“Himanshu Rai was already a success in Europe where he was considered a rising star. But he was an astute businessman, he was already thinking about setting up a studio in Bombay [now Mumbai], and by making a film like Karma, he was trying to send a message that he could make a film which would be equivalent to a Hollywood film.”
This, she says, was necessary as the prospective investors were British or members of the affluent Parsi community who were very Western in their outlook.
And that’s where Rani’s presence helped. The great-niece of Nobel laureate Rabindranath Tagore, she had been schooled in England from the age of nine and “was cast in the Western mould and was cosmopolitan”.
In her book, Ms Desai writes that Karma opened with great style at the Marble Arch theatre in London, where the show was attended by several prominent members of the British aristocracy amid rumours that King George V and Queen Mary would attend too.
The film got rave reviews, Ms Desai says, especially for Devika Rani, with “critics impressed by her beauty and diction”.
One newspaper wrote that “it would be difficult to find anyone lovelier than her” while another raved about “her lovely features and lustrous eyes and graceful movements”.
The film catapulted the actress into a league of her own, turning her into “India’s only internationally-renowned star, who was being wooed by Hollywood and European cinema”.
But she returned with Rai to Mumbai to set up India’s first professional studio, “where she got really busy working hard”.
She starred in over a dozen films and had a successful on-screen pairing with legendary actor Ashok Kumar, working in a number of hit films, including Achhut Kanya (The untouchable girl), where she played a low-caste woman in love with an upper-caste man.
Talented and beautiful, Rani ruled the hearts of her fans and was dubbed “the First Lady of Indian cinema”. But her relationship with Rai soon began to unravel.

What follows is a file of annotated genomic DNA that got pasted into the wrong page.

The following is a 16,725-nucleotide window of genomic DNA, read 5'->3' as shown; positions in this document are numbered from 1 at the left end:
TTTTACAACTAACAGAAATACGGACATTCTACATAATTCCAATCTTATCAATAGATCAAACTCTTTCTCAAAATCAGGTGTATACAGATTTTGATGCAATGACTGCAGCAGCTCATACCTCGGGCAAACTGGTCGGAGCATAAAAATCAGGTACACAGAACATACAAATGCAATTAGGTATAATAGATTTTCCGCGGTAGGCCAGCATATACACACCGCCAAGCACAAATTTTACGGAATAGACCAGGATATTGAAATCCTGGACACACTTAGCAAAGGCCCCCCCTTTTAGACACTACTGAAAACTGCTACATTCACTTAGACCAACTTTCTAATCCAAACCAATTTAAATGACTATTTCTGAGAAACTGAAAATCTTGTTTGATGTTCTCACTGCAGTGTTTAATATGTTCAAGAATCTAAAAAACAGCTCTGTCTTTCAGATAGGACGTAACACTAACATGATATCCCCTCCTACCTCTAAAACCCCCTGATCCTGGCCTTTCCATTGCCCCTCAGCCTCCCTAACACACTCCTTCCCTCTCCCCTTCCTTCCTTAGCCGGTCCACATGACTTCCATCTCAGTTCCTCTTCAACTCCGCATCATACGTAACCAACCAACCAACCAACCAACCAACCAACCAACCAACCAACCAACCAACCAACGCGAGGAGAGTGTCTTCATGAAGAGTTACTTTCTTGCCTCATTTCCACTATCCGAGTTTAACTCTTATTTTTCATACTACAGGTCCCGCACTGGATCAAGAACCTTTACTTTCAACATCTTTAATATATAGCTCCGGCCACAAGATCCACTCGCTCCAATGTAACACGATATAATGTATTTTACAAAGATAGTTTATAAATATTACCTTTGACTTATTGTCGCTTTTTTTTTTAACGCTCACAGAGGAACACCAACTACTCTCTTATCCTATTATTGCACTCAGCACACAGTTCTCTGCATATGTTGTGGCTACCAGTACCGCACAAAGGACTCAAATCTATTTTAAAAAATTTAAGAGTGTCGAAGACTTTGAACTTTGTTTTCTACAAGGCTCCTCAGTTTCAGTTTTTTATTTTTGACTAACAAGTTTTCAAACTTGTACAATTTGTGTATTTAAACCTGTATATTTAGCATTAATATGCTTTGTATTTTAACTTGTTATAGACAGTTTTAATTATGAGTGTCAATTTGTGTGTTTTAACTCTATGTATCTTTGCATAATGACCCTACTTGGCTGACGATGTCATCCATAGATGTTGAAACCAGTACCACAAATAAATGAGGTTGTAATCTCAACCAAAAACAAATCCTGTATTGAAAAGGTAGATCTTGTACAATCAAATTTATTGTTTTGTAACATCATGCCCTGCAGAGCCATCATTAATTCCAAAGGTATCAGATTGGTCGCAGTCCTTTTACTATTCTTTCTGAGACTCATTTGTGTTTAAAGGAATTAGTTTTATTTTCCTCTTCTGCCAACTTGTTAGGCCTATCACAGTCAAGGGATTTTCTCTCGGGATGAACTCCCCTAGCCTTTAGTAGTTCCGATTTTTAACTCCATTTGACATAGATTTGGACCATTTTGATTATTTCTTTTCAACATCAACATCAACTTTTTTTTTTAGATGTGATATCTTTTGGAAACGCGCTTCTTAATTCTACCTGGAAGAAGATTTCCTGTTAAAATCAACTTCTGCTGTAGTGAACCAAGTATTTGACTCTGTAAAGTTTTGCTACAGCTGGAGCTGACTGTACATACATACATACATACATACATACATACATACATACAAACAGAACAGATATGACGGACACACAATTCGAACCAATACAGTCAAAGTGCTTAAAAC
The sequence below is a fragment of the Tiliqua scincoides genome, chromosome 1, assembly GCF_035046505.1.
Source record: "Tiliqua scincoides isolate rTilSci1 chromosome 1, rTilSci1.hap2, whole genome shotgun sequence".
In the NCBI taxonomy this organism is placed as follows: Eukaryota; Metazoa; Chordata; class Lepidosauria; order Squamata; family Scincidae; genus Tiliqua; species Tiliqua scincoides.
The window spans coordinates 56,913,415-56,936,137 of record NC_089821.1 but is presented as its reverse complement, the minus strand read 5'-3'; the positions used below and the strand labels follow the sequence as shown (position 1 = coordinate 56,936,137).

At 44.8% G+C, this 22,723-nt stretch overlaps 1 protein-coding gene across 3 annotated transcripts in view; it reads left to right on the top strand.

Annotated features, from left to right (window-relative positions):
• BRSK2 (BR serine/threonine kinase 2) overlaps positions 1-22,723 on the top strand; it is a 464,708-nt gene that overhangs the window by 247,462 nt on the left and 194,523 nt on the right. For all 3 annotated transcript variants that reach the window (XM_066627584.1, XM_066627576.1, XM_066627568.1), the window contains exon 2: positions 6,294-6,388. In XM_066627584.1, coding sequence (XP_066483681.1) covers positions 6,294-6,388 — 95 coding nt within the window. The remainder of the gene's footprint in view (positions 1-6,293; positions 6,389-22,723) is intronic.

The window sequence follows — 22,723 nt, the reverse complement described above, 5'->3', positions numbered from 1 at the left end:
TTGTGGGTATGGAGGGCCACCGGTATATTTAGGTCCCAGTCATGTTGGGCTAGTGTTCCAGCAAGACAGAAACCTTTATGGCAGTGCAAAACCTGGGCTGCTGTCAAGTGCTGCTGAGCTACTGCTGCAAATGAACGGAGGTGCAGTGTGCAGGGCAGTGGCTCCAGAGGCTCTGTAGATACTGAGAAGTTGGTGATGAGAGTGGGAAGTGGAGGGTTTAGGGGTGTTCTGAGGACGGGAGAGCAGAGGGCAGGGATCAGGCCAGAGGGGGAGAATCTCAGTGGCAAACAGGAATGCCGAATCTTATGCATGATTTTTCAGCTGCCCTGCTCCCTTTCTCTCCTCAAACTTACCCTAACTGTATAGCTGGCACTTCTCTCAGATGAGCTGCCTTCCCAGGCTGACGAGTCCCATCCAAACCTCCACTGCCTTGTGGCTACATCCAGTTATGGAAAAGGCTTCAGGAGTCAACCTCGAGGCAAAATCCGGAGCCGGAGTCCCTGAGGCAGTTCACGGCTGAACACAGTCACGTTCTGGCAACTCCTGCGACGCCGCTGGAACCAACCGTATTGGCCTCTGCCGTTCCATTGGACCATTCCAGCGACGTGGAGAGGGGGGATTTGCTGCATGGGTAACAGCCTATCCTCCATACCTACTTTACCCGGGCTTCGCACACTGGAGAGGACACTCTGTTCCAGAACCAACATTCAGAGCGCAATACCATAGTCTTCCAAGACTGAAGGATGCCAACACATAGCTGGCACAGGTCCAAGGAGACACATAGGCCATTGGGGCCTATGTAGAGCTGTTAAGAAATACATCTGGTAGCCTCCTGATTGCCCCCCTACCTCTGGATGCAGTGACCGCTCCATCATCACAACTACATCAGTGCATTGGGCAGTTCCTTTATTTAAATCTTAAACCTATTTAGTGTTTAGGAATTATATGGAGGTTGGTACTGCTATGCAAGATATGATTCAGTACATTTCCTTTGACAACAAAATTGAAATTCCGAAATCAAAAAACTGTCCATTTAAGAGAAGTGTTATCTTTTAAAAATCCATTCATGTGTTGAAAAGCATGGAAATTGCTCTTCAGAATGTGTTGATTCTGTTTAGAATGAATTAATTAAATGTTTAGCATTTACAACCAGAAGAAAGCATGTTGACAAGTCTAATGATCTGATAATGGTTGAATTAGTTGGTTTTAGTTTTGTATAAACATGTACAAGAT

“She was working very hard and was not credited enough. Her relationship with Rai also soured when she discovered that he was married before and had a daughter,” Ms Desai says.
In letters to her second husband – Russian artist Svetoslav Roerich – whom she met and married a few years after Rai’s death, Devika Rani documented how he had started treating her badly, forcing her to work hard even when she was sick with a high temperature.
On one occasion, she wrote that he hit her with a script until she fell on the floor bleeding.
The fissures in their relationship were there for all to see when in 1936 she ran away with a co-star but despite that, Ms Desai says, “she was welcomed back with open arms – and that’s because she truly was irreplaceable”.
The outbreak of World War Two severely impacted the Bombay Talkies as its entire German staff was detained and put in camps by India’s British rulers.
After Rai suffered a nervous breakdown and died in 1940, Devika Rani ran the studio as a producer, giving breaks to legendary actors such as Madhubala and Dilip Kumar, and delivering many superhit films.
But in 1945, she sold her shares, married Svetoslav Roerich and moved to the Himalayan state of Himachal Pradesh, and eventually relocated to Bangalore. She lived there until her death in 1994, a year after her husband died.
“After her marriage to Roerich, she probably got the life she wanted,” Ms Desai says.
Bombay Talkies, however, didn’t survive long once Rani left – “it limped along for a few years before folding up in 1954”, she adds.